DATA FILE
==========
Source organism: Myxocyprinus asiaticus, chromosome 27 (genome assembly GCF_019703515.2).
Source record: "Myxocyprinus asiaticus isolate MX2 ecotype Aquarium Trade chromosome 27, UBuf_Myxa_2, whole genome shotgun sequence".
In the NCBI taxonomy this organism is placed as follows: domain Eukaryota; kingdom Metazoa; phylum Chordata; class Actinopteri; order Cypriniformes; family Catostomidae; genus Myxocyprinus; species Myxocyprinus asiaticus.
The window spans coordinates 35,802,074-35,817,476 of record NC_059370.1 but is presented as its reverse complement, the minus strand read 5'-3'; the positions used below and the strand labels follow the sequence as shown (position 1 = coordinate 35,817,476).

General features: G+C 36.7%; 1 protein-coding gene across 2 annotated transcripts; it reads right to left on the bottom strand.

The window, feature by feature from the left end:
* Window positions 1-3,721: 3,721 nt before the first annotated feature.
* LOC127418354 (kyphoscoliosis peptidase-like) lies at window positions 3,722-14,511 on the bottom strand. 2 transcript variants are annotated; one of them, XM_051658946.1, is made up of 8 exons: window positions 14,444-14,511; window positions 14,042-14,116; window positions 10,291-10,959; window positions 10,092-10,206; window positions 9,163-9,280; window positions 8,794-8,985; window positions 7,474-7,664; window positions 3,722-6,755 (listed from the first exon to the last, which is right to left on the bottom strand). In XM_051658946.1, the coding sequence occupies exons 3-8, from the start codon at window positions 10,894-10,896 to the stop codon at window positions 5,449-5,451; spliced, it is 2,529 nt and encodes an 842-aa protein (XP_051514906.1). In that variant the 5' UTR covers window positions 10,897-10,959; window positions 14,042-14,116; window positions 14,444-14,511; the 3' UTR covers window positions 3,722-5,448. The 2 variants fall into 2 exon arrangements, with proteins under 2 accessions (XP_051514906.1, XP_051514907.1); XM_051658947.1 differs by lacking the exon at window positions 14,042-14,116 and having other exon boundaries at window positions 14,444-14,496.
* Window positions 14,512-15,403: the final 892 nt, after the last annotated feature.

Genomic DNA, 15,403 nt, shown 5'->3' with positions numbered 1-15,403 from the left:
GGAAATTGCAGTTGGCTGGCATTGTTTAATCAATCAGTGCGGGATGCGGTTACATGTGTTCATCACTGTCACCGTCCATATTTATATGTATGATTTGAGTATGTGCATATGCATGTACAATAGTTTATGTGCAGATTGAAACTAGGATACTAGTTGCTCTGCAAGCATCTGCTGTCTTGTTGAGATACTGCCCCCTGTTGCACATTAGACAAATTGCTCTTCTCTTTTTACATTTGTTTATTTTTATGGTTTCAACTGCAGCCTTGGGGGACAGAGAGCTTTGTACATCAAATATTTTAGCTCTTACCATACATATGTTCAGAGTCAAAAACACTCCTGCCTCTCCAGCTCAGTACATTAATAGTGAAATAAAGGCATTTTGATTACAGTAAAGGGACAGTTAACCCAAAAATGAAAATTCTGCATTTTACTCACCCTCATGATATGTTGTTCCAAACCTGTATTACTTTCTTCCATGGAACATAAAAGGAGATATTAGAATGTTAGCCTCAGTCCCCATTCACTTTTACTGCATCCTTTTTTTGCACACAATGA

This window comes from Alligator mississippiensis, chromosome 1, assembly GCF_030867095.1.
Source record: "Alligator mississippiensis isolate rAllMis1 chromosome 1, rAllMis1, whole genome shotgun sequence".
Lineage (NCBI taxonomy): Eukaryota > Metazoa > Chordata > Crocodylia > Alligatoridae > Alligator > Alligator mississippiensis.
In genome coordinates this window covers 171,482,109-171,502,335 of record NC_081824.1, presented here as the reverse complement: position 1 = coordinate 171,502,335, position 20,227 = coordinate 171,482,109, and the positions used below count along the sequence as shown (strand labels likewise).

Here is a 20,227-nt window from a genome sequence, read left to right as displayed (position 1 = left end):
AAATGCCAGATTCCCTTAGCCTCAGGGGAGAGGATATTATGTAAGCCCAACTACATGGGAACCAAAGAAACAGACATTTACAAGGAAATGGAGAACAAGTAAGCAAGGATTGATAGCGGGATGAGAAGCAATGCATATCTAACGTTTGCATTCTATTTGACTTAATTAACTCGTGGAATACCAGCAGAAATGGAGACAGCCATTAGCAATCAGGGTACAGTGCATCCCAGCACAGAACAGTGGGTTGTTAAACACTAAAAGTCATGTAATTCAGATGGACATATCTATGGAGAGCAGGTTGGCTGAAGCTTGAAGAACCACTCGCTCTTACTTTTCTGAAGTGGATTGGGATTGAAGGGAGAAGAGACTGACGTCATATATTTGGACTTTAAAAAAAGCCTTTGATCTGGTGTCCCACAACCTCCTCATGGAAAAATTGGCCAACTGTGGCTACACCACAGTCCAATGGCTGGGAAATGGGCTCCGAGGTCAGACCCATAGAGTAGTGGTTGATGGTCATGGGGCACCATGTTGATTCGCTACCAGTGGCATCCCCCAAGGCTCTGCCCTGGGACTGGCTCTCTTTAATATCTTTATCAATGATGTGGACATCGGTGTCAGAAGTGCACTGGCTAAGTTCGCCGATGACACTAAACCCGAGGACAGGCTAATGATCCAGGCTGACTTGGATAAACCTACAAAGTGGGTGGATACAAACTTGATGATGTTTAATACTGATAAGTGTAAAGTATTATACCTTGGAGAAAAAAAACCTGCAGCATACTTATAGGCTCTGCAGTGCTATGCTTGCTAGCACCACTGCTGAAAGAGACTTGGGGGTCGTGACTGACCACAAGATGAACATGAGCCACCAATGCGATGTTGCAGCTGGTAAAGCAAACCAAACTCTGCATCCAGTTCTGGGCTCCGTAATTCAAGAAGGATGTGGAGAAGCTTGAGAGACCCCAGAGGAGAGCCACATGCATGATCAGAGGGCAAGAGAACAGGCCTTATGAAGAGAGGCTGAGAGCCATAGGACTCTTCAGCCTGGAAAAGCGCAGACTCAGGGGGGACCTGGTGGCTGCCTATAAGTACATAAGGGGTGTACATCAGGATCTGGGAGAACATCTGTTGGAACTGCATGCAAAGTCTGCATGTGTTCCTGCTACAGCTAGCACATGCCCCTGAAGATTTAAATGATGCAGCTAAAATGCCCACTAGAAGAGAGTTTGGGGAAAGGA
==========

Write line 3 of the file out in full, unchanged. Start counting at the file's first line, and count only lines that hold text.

In the NCBI taxonomy this organism is placed as follows: domain Eukaryota; kingdom Metazoa; phylum Chordata; class Actinopteri; order Cypriniformes; family Catostomidae; genus Myxocyprinus; species Myxocyprinus asiaticus.